Cosatu concerned that SAA cost-cutting will lead to jobs bloodbath


Cape Town – Trade union federation Cosatu on Friday expressed concern that cost-cutting measures at national carrier South African Airways (SAA) could lead to job losses.

Matthew Parks, Cosatu’s Parliamentary head, made a submission to the standing committee on appropriations on SAA’s debt restructuring and recapitalisation on Friday.

He was responding to statements by Thabang Motsohi, strategy consultant with extensive aviation experience, who spoke about cost-cutting measures such as restructuring positions.

“This could lead to thousands of jobs at SAA being at risk. It’s easy to say costs are too high and jobs must be cut, but we’re talking about people with families here,” Parks said.

He also took issue with utterances that Telkom is a good example of how a state-owned enterprise has come out of the woods and increased its balance sheet.

“Yes, Telkom’s books look good, but that comes at a cost.” According to Parks, a further 2 000 to 3 000 job losses at Telkom could be on the cards in the near future. “We’re talking here about chucking people to the wolves.”

Parks said it is difficult for Cosatu, which represents two-thirds of workers at the collective bargaining council, to be sympathetic towards government’s difficult fiscal position.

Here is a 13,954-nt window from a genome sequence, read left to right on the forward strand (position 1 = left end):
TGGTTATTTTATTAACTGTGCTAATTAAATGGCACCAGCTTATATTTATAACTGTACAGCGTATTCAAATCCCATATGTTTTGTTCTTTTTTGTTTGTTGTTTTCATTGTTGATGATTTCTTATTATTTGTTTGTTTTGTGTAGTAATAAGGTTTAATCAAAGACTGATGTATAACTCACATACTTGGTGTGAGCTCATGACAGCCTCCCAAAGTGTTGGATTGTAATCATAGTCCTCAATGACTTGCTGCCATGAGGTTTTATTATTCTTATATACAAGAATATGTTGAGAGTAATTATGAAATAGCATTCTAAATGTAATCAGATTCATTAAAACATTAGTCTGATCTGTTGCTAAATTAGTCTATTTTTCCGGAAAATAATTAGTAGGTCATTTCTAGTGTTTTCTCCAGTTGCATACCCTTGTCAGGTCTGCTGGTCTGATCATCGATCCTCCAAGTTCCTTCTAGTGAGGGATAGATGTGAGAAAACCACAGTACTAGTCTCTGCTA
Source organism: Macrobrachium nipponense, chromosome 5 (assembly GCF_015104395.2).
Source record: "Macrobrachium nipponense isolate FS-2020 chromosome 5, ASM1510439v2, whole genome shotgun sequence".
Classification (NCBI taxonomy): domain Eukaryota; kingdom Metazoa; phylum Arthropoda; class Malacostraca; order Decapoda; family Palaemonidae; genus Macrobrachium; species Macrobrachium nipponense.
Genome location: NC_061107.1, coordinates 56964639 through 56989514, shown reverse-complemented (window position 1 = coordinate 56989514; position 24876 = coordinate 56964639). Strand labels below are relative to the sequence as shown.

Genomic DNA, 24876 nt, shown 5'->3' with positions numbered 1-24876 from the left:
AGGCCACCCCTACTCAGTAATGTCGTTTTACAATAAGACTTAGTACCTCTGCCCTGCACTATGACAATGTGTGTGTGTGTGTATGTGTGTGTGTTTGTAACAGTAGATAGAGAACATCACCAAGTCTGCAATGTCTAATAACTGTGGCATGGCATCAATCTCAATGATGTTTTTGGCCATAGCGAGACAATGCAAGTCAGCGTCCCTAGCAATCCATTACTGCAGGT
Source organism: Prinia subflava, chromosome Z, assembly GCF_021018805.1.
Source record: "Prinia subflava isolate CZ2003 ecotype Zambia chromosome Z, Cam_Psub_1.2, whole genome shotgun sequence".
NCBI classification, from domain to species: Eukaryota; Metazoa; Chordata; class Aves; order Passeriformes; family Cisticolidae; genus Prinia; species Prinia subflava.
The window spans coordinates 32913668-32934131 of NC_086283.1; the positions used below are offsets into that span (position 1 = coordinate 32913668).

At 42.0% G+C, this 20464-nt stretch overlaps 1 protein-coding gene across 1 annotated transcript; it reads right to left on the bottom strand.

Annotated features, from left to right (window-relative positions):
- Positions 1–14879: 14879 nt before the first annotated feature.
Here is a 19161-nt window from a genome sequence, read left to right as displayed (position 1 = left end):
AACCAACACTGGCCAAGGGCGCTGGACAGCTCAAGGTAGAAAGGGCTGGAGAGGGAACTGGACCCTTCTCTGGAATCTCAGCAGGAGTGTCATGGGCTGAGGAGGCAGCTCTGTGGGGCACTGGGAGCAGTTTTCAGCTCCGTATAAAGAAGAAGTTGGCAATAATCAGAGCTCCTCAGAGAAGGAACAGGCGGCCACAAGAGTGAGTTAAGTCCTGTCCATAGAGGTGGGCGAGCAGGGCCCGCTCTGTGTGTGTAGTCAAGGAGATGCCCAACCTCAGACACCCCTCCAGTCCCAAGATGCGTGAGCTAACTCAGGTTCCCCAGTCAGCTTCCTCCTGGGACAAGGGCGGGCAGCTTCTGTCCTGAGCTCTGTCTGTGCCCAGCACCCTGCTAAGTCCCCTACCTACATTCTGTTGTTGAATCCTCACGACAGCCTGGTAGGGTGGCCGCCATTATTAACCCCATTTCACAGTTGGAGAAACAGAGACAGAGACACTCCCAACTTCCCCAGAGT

Govt must curb wasteful spend first

“We don’t see any action by government to curb wasteful expenditure. There are no prosecutions amid the daily horror stories for corruption. They fail to stop wastage, yet they plead poverty. It’s really difficult for Cosatu to sympathise.”

Parks said Cosatu is comforted by the fact that government is not considering privatising the airline, but added that SAA can no longer be bailed out while “looting” is taking place on such a large scale.

“But the problems at SAA do not only lie with one individual,” he said. “The corruption is so deep that it is beyond (former SAA chairperson) Dudu Myeni.”

Cosatu therefore calls for a comprehensive forensic investigation – not only into SAA, but also Mango, SA Express and SAA Technical.

Parks also cited other problems and discrepancies at the national carrier, such as nepotism, the theft of engines and doors of aircraft, the under-utilisation of offices overseas and the fact that SAA cabin crew’s uniforms are manufactured overseas.

“Yet we say we are proudly South African?”

He called on government to prosecute transgressors and address the wasteful expenditure at SAA.

“If we don’t do it, the IMF (International Monetary Fund) will soon do it for us,” Parks said. 

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